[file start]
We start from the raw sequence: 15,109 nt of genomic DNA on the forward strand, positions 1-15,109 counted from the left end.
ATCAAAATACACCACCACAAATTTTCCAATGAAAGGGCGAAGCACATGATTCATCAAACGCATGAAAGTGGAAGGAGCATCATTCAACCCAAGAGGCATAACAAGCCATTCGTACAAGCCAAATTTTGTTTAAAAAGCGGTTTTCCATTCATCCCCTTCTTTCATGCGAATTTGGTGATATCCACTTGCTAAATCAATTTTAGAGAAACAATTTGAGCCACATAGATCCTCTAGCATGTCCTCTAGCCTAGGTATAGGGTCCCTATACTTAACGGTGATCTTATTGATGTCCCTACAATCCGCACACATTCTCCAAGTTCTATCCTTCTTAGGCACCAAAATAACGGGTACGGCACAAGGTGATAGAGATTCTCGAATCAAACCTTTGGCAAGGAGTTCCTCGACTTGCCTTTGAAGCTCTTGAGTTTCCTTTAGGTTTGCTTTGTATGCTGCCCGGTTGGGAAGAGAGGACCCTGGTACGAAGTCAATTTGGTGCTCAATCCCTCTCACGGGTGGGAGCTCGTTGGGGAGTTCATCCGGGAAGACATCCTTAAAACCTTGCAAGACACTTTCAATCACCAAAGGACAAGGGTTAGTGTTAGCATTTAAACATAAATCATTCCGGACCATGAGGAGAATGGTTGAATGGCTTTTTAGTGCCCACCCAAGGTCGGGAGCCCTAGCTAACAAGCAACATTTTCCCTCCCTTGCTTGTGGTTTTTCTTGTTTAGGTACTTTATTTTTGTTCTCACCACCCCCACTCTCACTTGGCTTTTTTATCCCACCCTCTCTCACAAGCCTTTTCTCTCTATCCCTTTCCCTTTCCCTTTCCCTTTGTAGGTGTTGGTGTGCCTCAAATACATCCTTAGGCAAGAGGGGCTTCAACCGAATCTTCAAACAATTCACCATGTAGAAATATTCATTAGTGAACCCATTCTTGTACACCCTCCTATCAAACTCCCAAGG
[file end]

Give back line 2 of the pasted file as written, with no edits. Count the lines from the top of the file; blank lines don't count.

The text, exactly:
ATCAAAATACACCACCACAAATTTTCCAATGAAAGGGCGAAGCACATGATTCATCAAACGCATGAAAGTGGAAGGAGCATCATTCAACCCAAGAGGCATAACAAGCCATTCGTACAAGCCAAATTTTGTTTAAAAAGCGGTTTTCCATTCATCCCCTTCTTTCATGCGAATTTGGTGATATCCACTTGCTAAATCAATTTTAGAGAAACAATTTGAGCCACATAGATCCTCTAGCATGTCCTCTAGCCTAGGTATAGGGTCCCTATACTTAACGGTGATCTTATTGATGTCCCTACAATCCGCACACATTCTCCAAGTTCTATCCTTCTTAGGCACCAAAATAACGGGTACGGCACAAGGTGATAGAGATTCTCGAATCAAACCTTTGGCAAGGAGTTCCTCGACTTGCCTTTGAAGCTCTTGAGTTTCCTTTAGGTTTGCTTTGTATGCTGCCCGGTTGGGAAGAGAGGACCCTGGTACGAAGTCAATTTGGTGCTCAATCCCTCTCACGGGTGGGAGCTCGTTGGGGAGTTCATCCGGGAAGACATCCTTAAAACCTTGCAAGACACTTTCAATCACCAAAGGACAAGGGTTAGTGTTAGCATTTAAACATAAATCATTCCGGACCATGAGGAGAATGGTTGAATGGCTTTTTAGTGCCCACCCAAGGTCGGGAGCCCTAGCTAACAAGCAACATTTTCCCTCCCTTGCTTGTGGTTTTTCTTGTTTAGGTACTTTATTTTTGTTCTCACCACCCCCACTCTCACTTGGCTTTTTTATCCCACCCTCTCTCACAAGCCTTTTCTCTCTATCCCTTTCCCTTTCCCTTTCCCTTTGTAGGTGTTGGTGTGCCTCAAATACATCCTTAGGCAAGAGGGGCTTCAACCGAATCTTCAAACAATTCACCATGTAGAAATATTCATTAGTGAACCCATTCTTGTACACCCTCCTATCAAACTCCCAAGG